The beauty of mathematics is in its ability to model reality. Our ability to do mathematics is equally astounding. Is there a theological aspect to this experience, and does it have its limitations? This is the second part of my interview with Enrique Mota, a mathematician from Valencia, Spain. (Part 1 here)
Mathematics, for me, is beautiful. It shows me that the God I believe in is great. In mathematics we have a tool that models structures and events that are deeply embedded in the fabric of the universe. You can write the problem as an equation, add some constants, and find a solution. It works. Continue reading
As I write, the Faraday Institute summer course is in full swing. On Tuesday I attended a lecture by MIT physicist Professor Ian Hutchinson on James Clerk Maxwell. A text of the talk, given at MIT, is here.
James Clerk Maxwell was quite a character. He grew up in the country, running away from his tutor by sailing a washtub across a pond, and finally being sent to school in Edinburgh. He published his first scientific paper when he was still at school (he invented a method for drawing ovals, and published it in the proceedings of the Royal Society of Edinburgh). He later went to Edinburgh University, and I love this extract from a letter around this time.
… So I get up and see what kind of day it is, and what field works are to be done; then I catch the pony and bring up the water barrel … Then I take the dogs out, and then look round the garden for fruit and seeds, and paddle about till breakfast time; after I that take up Cicero and see if I can understand him. If so, I read till I stick; if not, I set to Xen. or Herodt. Then I do props, chiefly on rolling curves … After props come optics, and principally polarized light. Do you remember our visit to Mr Nicol? I have got plenty of unannealed glass of different shapes …
Here is someone working hard at something he enjoys so much that it feels like playing. Maxwell then moved to Cambridge, where he devised a scheme to test his Christian faith.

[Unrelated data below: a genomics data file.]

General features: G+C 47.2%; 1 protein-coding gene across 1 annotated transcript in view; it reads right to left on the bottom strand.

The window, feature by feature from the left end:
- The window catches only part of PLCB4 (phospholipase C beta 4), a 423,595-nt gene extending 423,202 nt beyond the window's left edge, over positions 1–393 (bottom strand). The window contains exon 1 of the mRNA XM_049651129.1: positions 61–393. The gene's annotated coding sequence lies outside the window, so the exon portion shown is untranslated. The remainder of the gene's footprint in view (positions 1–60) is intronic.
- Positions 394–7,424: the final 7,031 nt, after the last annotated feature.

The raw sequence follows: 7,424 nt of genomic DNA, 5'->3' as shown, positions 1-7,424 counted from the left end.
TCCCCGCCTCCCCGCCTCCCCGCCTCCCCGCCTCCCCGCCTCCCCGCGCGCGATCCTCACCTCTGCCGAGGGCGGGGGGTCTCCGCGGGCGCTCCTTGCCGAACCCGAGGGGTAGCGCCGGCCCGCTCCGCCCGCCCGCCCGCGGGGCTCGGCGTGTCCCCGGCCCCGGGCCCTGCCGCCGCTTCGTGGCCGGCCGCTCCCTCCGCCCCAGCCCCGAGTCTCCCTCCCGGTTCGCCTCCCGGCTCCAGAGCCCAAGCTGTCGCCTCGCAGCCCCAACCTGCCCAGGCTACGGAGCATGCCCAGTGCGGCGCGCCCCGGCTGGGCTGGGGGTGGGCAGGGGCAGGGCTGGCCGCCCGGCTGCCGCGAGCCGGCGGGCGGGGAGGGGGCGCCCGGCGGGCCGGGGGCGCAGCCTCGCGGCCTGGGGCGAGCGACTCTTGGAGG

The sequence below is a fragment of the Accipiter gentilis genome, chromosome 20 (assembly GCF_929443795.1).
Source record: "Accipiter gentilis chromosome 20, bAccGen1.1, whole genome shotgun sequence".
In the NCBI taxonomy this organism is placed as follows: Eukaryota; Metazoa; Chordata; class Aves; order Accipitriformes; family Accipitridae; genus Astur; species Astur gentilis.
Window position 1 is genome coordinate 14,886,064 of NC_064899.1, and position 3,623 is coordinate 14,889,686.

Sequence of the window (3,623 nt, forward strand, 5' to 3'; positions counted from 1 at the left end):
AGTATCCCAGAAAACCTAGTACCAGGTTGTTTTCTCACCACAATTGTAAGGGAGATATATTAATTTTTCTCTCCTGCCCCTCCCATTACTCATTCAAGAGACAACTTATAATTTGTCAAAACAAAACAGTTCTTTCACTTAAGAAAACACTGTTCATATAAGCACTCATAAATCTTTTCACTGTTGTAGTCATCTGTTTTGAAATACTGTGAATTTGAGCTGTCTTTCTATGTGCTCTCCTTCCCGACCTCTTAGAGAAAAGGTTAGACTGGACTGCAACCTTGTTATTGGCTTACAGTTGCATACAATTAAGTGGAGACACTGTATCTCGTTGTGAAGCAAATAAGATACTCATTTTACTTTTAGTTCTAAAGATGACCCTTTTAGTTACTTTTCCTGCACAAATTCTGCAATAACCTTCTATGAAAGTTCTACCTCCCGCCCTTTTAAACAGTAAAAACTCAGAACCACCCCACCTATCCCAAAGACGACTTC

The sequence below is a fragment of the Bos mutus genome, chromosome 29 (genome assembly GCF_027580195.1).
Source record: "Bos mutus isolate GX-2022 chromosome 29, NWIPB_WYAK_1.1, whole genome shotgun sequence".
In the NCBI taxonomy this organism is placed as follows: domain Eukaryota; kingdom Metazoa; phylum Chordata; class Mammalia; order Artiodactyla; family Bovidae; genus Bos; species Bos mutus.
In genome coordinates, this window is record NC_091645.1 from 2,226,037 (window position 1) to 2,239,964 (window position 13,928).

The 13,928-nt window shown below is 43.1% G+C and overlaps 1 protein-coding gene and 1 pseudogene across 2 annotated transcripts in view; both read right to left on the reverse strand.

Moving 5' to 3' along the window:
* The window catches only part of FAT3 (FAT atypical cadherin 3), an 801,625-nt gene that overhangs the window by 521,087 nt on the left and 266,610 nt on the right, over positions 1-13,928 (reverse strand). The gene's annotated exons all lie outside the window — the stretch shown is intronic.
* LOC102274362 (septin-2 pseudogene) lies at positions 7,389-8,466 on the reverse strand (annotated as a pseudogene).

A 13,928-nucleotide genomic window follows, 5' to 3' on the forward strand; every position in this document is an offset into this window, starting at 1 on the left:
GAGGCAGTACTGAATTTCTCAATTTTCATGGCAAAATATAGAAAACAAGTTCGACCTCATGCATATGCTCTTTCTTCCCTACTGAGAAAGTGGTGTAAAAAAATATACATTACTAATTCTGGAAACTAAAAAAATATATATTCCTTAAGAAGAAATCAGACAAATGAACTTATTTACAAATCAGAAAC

Now my great plan, which was conceived of old, … is to let nothing be wilfully left unexamined. Nothing is to be holy ground consecrated to Stationary Faith, whether positive or negative… Never hide anything, be it weed or no, nor seem to wish it hidden. …
Christianity – that is, the religion of the Bible – is the only scheme or form of belief which disavows any possessions on such a tenure. Here alone all is free. You may fly to the ends of the world and find no God but the Author of Salvation. You may search the Scriptures and not find a text to stop you in your explorations. …
The Old Testament and the Mosaic Law and Judaism are commonly supposed to be “Tabooed” by the orthodox. Sceptics pretend to have read them, and have found certain witty objections … which too many of the orthodox unread admit, and shut up the subject as haunted. But a Candle is coming to drive out all Ghosts and Bugbears. Let us follow the light.
Maxwell’s idea was that if Christianity was founded on something true, it should withstand proper scrutiny. I come across this approach again and again among scientists of faith, and it doesn’t see the light of day very often in media discussions of science and faith – I hope this small contribution helps…